THE REAL MADISON COUNTY

“When I was younger I grew up in a small town in Arkansas and my grandfather moved to a town in Madison County; when I went there as a kid I would have these weird encounters with people and animals; its just a very weird place, it’s in the middle of nowhere and there is a population of about 200 people. Most of the people that live there are there for a reason and most of the reasons are because they want to be left alone or because they have lived there for so long. The people were very private in their lives and their belongings. When I would go visit, I would go hiking with my dad; we would rarely run into people but when we did, they were always a little nervous and hesitant around us because they didn’t know who we were or where we had come from. I hate saying this, but for lack of a better term, they were always a little paranoid and very hesitant to allow us into their lives. For a long time it was hard to try and break through that and establish a relationship because their families didn’t want people they didn’t know coming around. At a young age that struck me as being a very odd thing. Being that closed off and paranoid, I always found it interesting as to what these people were protecting; they always acted like they had some sort of secret. I think anywhere you grow up there are local legends, folktales, boogeymen and all that sort of thing.  What I wanted to do is try and tell the story; I remember real life incidents of people always being arrested for certain things, whether it was theft or drug smuggling. One of the local names that always came up was a guy named Damien; I never met him, I had never seen him and I don’t think he killed anyone; I just remember him being a local name. Always thought Damien was a weird name; it was a name that just stuck in my head. I basically took what I knew from when I was younger and placed this fictional character into these real life scenarios that could have happened to me and embellished them. Filming this movie where it actually happened to me really made it feel that much more real”-Eric England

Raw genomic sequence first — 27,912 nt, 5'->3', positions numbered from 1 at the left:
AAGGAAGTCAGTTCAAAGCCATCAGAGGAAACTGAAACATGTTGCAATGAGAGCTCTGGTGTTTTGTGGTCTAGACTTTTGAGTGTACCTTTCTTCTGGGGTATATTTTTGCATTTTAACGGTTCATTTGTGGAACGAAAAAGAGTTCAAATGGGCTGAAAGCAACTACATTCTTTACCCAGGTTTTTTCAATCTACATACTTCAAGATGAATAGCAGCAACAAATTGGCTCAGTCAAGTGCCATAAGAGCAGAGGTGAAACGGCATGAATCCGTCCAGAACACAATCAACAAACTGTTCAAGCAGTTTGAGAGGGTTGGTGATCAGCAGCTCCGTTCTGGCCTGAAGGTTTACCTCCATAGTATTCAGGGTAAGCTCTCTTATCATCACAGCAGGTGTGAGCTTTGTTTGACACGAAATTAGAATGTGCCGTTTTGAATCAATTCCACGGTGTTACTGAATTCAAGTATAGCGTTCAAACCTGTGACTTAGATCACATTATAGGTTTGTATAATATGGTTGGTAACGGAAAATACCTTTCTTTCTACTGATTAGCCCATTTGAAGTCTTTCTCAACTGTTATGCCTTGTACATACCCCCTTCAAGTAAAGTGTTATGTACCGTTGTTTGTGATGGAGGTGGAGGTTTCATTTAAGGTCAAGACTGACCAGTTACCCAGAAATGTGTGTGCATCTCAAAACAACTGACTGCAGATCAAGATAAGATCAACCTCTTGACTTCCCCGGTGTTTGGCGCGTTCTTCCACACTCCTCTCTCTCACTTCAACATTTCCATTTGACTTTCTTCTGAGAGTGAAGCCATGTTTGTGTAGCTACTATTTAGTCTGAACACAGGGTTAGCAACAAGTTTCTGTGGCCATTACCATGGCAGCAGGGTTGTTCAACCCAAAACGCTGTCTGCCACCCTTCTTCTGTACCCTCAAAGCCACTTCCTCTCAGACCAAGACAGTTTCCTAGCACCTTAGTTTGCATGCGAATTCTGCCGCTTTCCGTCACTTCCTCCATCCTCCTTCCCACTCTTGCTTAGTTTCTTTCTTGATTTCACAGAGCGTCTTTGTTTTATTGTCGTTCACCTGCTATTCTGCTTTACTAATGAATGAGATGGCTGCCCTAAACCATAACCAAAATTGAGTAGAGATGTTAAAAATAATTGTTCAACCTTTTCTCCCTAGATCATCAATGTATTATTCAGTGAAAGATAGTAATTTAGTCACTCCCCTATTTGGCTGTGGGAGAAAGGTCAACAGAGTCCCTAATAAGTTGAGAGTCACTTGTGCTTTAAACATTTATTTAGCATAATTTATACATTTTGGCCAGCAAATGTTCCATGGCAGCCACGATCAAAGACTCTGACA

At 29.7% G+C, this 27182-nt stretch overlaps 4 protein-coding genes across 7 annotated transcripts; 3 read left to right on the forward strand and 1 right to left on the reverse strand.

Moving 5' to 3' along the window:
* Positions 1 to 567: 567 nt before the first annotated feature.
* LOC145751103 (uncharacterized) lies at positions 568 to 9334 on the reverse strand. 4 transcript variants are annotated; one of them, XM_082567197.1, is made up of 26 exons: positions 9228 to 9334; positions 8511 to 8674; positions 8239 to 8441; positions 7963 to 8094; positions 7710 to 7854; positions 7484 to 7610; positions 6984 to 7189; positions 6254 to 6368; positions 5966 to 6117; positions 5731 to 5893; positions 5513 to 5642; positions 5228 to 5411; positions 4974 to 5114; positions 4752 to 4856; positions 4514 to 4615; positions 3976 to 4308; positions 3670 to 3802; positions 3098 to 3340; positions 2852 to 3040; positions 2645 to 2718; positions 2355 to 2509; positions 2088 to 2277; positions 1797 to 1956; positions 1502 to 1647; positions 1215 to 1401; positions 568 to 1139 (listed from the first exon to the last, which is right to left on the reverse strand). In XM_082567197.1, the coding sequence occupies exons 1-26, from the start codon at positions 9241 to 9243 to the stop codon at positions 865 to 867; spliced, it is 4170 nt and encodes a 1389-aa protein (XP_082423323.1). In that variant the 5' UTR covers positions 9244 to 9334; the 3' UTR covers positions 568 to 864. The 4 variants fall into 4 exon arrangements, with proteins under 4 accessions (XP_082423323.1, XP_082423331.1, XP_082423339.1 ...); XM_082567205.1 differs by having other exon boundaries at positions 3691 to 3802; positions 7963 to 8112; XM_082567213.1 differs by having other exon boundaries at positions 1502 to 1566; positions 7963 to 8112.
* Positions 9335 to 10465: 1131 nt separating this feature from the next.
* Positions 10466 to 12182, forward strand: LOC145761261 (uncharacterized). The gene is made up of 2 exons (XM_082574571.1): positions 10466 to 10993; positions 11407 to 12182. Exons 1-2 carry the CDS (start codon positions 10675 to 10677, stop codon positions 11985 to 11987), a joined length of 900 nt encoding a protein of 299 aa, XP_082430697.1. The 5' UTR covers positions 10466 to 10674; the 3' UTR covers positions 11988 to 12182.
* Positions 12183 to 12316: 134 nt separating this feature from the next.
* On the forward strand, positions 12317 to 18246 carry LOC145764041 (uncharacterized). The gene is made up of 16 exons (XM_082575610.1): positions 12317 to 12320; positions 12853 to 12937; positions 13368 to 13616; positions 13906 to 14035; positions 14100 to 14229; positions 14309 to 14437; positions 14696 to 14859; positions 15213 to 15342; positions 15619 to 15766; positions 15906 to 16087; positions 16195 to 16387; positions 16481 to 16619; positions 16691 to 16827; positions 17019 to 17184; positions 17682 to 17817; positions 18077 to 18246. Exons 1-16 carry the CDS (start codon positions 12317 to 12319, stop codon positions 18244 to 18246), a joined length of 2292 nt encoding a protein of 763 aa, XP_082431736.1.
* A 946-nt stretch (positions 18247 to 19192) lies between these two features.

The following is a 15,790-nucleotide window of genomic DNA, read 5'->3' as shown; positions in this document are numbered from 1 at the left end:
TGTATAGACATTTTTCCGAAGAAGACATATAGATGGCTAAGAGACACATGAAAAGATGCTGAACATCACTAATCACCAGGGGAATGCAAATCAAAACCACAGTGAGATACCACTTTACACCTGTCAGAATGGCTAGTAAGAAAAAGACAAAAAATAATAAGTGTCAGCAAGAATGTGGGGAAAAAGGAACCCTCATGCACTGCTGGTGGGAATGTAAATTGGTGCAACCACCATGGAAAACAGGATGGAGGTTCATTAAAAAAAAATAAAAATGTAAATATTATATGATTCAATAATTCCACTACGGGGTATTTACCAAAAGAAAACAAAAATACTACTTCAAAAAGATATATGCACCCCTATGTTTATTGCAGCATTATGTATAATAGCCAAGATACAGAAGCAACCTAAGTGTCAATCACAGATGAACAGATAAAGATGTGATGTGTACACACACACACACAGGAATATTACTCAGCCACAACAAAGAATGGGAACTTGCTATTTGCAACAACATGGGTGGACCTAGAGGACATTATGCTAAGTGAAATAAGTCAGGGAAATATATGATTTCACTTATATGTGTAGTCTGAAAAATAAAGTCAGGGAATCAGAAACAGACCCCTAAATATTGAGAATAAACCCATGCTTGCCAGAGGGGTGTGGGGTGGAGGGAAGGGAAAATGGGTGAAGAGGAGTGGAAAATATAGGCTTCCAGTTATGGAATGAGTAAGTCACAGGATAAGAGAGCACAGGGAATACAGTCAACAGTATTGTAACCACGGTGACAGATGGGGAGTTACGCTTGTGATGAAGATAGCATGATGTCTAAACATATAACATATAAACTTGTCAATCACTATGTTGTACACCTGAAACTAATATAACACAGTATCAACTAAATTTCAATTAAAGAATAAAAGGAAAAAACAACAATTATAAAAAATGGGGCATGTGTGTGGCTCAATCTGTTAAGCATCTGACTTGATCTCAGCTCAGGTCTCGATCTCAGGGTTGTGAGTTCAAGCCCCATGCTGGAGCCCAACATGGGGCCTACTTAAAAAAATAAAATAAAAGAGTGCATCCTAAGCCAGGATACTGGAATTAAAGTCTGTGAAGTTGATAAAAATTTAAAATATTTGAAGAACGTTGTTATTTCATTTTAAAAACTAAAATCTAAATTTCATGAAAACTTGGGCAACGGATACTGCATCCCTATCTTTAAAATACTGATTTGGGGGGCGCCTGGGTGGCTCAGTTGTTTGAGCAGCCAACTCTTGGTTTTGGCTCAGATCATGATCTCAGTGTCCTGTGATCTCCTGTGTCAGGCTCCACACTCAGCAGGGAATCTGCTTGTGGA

Eric England claims he never saw Damien, nor does he think he ever killed anyone. The whole movie was based around a town that he visited throughout his child hood; the people in the movie were extremely realistic based on what Eric experienced as a child. What were those people hiding? Is there really someone capable of these horrible things living in Madison County? There are more than 300 active serial killers in the United states, maybe Madison County is really the home of one of the most sadistic, undiscovered killers.

My book will feature the entire psychological profile and background of Damien Ewell. It will also include much more from Director/Writer Eric England, along with insight from Natalie Scheetz, Ace Marrero, and Matt Mercer.

 

 

Joseph Forsberg

 

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Comments
  1. Adrienne Harrell says:

    Isn’t the mother to blame?